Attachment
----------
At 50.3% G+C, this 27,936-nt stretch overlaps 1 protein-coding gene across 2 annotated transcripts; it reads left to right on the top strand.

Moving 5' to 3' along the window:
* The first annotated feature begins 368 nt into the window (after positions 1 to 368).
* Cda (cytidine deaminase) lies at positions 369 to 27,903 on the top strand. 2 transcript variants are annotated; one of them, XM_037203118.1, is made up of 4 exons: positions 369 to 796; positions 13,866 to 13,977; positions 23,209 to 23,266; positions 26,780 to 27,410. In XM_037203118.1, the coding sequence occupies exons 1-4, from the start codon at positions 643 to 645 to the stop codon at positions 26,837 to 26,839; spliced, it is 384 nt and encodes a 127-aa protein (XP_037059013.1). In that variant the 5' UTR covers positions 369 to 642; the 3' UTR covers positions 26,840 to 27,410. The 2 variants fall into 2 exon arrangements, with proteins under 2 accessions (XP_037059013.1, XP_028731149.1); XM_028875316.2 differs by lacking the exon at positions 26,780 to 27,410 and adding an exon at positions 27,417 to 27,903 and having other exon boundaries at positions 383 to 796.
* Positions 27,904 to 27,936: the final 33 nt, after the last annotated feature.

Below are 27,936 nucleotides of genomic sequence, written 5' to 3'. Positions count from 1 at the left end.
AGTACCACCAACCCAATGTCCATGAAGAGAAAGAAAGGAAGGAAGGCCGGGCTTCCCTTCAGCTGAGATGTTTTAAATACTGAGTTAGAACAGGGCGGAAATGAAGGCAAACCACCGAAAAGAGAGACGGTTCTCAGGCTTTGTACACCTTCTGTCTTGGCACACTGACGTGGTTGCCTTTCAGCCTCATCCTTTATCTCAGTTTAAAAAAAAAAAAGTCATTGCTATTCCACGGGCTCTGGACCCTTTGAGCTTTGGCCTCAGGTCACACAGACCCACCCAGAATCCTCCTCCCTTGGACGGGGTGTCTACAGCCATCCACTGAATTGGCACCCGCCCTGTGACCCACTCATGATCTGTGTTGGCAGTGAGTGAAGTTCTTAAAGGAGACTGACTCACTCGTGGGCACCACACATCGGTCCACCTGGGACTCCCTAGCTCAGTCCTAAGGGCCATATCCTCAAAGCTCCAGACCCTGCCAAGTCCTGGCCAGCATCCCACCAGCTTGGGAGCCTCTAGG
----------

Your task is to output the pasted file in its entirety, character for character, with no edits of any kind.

At 50.3% G+C, this 27,936-nt stretch overlaps 1 protein-coding gene across 2 annotated transcripts; it reads left to right on the top strand.

Moving 5' to 3' along the window:
* The first annotated feature begins 368 nt into the window (after positions 1 to 368).
* Cda (cytidine deaminase) lies at positions 369 to 27,903 on the top strand. 2 transcript variants are annotated; one of them, XM_037203118.1, is made up of 4 exons: positions 369 to 796; positions 13,866 to 13,977; positions 23,209 to 23,266; positions 26,780 to 27,410. In XM_037203118.1, the coding sequence occupies exons 1-4, from the start codon at positions 643 to 645 to the stop codon at positions 26,837 to 26,839; spliced, it is 384 nt and encodes a 127-aa protein (XP_037059013.1). In that variant the 5' UTR covers positions 369 to 642; the 3' UTR covers positions 26,840 to 27,410. The 2 variants fall into 2 exon arrangements, with proteins under 2 accessions (XP_037059013.1, XP_028731149.1); XM_028875316.2 differs by lacking the exon at positions 26,780 to 27,410 and adding an exon at positions 27,417 to 27,903 and having other exon boundaries at positions 383 to 796.
* Positions 27,904 to 27,936: the final 33 nt, after the last annotated feature.

Below are 27,936 nucleotides of genomic sequence, written 5' to 3'. Positions count from 1 at the left end.
AGTACCACCAACCCAATGTCCATGAAGAGAAAGAAAGGAAGGAAGGCCGGGCTTCCCTTCAGCTGAGATGTTTTAAATACTGAGTTAGAACAGGGCGGAAATGAAGGCAAACCACCGAAAAGAGAGACGGTTCTCAGGCTTTGTACACCTTCTGTCTTGGCACACTGACGTGGTTGCCTTTCAGCCTCATCCTTTATCTCAGTTTAAAAAAAAAAAAGTCATTGCTATTCCACGGGCTCTGGACCCTTTGAGCTTTGGCCTCAGGTCACACAGACCCACCCAGAATCCTCCTCCCTTGGACGGGGTGTCTACAGCCATCCACTGAATTGGCACCCGCCCTGTGACCCACTCATGATCTGTGTTGGCAGTGAGTGAAGTTCTTAAAGGAGACTGACTCACTCGTGGGCACCACACATCGGTCCACCTGGGACTCCCTAGCTCAGTCCTAAGGGCCATATCCTCAAAGCTCCAGACCCTGCCAAGTCCTGGCCAGCATCCCACCAGCTTGGGAGCCTCTAGG